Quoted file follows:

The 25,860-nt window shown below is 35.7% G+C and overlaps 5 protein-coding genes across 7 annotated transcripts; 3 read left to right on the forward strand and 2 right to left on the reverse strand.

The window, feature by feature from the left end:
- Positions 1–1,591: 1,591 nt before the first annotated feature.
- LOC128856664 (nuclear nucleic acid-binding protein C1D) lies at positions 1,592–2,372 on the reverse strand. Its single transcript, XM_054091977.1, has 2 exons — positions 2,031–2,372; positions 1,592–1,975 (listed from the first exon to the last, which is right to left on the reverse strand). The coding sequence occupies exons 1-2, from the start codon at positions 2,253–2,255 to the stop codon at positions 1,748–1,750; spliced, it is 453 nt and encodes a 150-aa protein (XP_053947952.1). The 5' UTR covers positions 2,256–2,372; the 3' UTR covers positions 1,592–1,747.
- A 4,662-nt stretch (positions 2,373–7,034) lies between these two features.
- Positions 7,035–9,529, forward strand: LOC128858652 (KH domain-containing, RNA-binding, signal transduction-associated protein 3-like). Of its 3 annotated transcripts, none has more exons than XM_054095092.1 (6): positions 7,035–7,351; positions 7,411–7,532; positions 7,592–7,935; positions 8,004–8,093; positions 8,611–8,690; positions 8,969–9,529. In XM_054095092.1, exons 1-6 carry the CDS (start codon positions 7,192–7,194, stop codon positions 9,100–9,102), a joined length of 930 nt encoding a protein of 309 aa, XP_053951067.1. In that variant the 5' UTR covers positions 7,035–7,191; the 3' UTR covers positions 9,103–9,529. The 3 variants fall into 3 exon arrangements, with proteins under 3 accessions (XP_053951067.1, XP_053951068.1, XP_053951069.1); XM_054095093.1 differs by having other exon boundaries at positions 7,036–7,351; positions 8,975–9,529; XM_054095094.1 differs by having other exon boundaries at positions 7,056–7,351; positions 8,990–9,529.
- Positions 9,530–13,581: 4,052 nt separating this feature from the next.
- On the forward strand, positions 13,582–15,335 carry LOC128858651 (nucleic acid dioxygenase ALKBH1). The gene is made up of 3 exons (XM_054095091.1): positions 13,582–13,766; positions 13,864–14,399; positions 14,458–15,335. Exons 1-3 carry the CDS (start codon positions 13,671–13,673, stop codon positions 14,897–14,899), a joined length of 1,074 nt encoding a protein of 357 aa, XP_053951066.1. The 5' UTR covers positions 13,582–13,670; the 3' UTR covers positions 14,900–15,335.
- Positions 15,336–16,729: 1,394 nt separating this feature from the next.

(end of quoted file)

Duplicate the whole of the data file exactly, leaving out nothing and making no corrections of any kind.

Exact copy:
The 25,860-nt window shown below is 35.7% G+C and overlaps 5 protein-coding genes across 7 annotated transcripts; 3 read left to right on the forward strand and 2 right to left on the reverse strand.

The window, feature by feature from the left end:
- Positions 1–1,591: 1,591 nt before the first annotated feature.
- LOC128856664 (nuclear nucleic acid-binding protein C1D) lies at positions 1,592–2,372 on the reverse strand. Its single transcript, XM_054091977.1, has 2 exons — positions 2,031–2,372; positions 1,592–1,975 (listed from the first exon to the last, which is right to left on the reverse strand). The coding sequence occupies exons 1-2, from the start codon at positions 2,253–2,255 to the stop codon at positions 1,748–1,750; spliced, it is 453 nt and encodes a 150-aa protein (XP_053947952.1). The 5' UTR covers positions 2,256–2,372; the 3' UTR covers positions 1,592–1,747.
- A 4,662-nt stretch (positions 2,373–7,034) lies between these two features.
- Positions 7,035–9,529, forward strand: LOC128858652 (KH domain-containing, RNA-binding, signal transduction-associated protein 3-like). Of its 3 annotated transcripts, none has more exons than XM_054095092.1 (6): positions 7,035–7,351; positions 7,411–7,532; positions 7,592–7,935; positions 8,004–8,093; positions 8,611–8,690; positions 8,969–9,529. In XM_054095092.1, exons 1-6 carry the CDS (start codon positions 7,192–7,194, stop codon positions 9,100–9,102), a joined length of 930 nt encoding a protein of 309 aa, XP_053951067.1. In that variant the 5' UTR covers positions 7,035–7,191; the 3' UTR covers positions 9,103–9,529. The 3 variants fall into 3 exon arrangements, with proteins under 3 accessions (XP_053951067.1, XP_053951068.1, XP_053951069.1); XM_054095093.1 differs by having other exon boundaries at positions 7,036–7,351; positions 8,975–9,529; XM_054095094.1 differs by having other exon boundaries at positions 7,056–7,351; positions 8,990–9,529.
- Positions 9,530–13,581: 4,052 nt separating this feature from the next.
- On the forward strand, positions 13,582–15,335 carry LOC128858651 (nucleic acid dioxygenase ALKBH1). The gene is made up of 3 exons (XM_054095091.1): positions 13,582–13,766; positions 13,864–14,399; positions 14,458–15,335. Exons 1-3 carry the CDS (start codon positions 13,671–13,673, stop codon positions 14,897–14,899), a joined length of 1,074 nt encoding a protein of 357 aa, XP_053951066.1. The 5' UTR covers positions 13,582–13,670; the 3' UTR covers positions 14,900–15,335.
- Positions 15,336–16,729: 1,394 nt separating this feature from the next.